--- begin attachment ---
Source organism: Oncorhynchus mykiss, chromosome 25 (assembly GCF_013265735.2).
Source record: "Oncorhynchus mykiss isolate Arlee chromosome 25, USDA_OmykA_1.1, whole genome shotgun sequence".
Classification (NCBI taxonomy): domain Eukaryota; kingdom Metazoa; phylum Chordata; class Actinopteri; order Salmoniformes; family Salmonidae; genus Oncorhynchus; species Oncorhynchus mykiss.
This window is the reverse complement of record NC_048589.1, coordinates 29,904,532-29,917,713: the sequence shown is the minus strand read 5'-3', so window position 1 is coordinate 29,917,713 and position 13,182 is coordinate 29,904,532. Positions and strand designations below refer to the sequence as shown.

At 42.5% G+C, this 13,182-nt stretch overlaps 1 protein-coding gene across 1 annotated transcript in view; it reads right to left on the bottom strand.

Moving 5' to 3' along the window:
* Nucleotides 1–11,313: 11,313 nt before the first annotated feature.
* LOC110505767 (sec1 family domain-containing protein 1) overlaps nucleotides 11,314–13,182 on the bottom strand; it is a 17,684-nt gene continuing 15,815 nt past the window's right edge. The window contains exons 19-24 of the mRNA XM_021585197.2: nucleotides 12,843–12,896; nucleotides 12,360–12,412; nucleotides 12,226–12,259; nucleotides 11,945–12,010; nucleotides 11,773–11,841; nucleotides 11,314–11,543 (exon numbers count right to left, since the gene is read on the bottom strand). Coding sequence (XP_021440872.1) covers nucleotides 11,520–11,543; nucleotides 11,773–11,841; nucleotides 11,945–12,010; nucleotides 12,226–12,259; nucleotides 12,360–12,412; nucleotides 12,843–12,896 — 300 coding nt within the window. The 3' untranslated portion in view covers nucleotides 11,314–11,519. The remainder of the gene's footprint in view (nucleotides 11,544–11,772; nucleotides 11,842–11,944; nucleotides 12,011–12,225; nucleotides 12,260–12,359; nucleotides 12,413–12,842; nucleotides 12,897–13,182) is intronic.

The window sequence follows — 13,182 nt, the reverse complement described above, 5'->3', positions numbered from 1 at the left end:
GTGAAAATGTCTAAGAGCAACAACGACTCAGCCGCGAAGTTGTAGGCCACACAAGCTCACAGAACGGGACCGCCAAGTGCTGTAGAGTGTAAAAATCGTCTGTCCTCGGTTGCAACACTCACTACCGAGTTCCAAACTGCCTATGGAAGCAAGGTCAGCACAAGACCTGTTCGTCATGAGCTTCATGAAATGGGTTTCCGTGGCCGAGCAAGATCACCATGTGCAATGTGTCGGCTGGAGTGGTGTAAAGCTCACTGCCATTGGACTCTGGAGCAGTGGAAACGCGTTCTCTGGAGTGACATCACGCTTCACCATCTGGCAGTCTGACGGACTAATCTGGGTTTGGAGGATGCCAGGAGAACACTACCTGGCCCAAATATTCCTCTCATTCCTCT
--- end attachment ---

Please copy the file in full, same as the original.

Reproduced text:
Source organism: Oncorhynchus mykiss, chromosome 25 (assembly GCF_013265735.2).
Source record: "Oncorhynchus mykiss isolate Arlee chromosome 25, USDA_OmykA_1.1, whole genome shotgun sequence".
Classification (NCBI taxonomy): domain Eukaryota; kingdom Metazoa; phylum Chordata; class Actinopteri; order Salmoniformes; family Salmonidae; genus Oncorhynchus; species Oncorhynchus mykiss.
This window is the reverse complement of record NC_048589.1, coordinates 29,904,532-29,917,713: the sequence shown is the minus strand read 5'-3', so window position 1 is coordinate 29,917,713 and position 13,182 is coordinate 29,904,532. Positions and strand designations below refer to the sequence as shown.

At 42.5% G+C, this 13,182-nt stretch overlaps 1 protein-coding gene across 1 annotated transcript in view; it reads right to left on the bottom strand.

Moving 5' to 3' along the window:
* Nucleotides 1–11,313: 11,313 nt before the first annotated feature.
* LOC110505767 (sec1 family domain-containing protein 1) overlaps nucleotides 11,314–13,182 on the bottom strand; it is a 17,684-nt gene continuing 15,815 nt past the window's right edge. The window contains exons 19-24 of the mRNA XM_021585197.2: nucleotides 12,843–12,896; nucleotides 12,360–12,412; nucleotides 12,226–12,259; nucleotides 11,945–12,010; nucleotides 11,773–11,841; nucleotides 11,314–11,543 (exon numbers count right to left, since the gene is read on the bottom strand). Coding sequence (XP_021440872.1) covers nucleotides 11,520–11,543; nucleotides 11,773–11,841; nucleotides 11,945–12,010; nucleotides 12,226–12,259; nucleotides 12,360–12,412; nucleotides 12,843–12,896 — 300 coding nt within the window. The 3' untranslated portion in view covers nucleotides 11,314–11,519. The remainder of the gene's footprint in view (nucleotides 11,544–11,772; nucleotides 11,842–11,944; nucleotides 12,011–12,225; nucleotides 12,260–12,359; nucleotides 12,413–12,842; nucleotides 12,897–13,182) is intronic.

The window sequence follows — 13,182 nt, the reverse complement described above, 5'->3', positions numbered from 1 at the left end:
GTGAAAATGTCTAAGAGCAACAACGACTCAGCCGCGAAGTTGTAGGCCACACAAGCTCACAGAACGGGACCGCCAAGTGCTGTAGAGTGTAAAAATCGTCTGTCCTCGGTTGCAACACTCACTACCGAGTTCCAAACTGCCTATGGAAGCAAGGTCAGCACAAGACCTGTTCGTCATGAGCTTCATGAAATGGGTTTCCGTGGCCGAGCAAGATCACCATGTGCAATGTGTCGGCTGGAGTGGTGTAAAGCTCACTGCCATTGGACTCTGGAGCAGTGGAAACGCGTTCTCTGGAGTGACATCACGCTTCACCATCTGGCAGTCTGACGGACTAATCTGGGTTTGGAGGATGCCAGGAGAACACTACCTGGCCCAAATATTCCTCTCATTCCTCT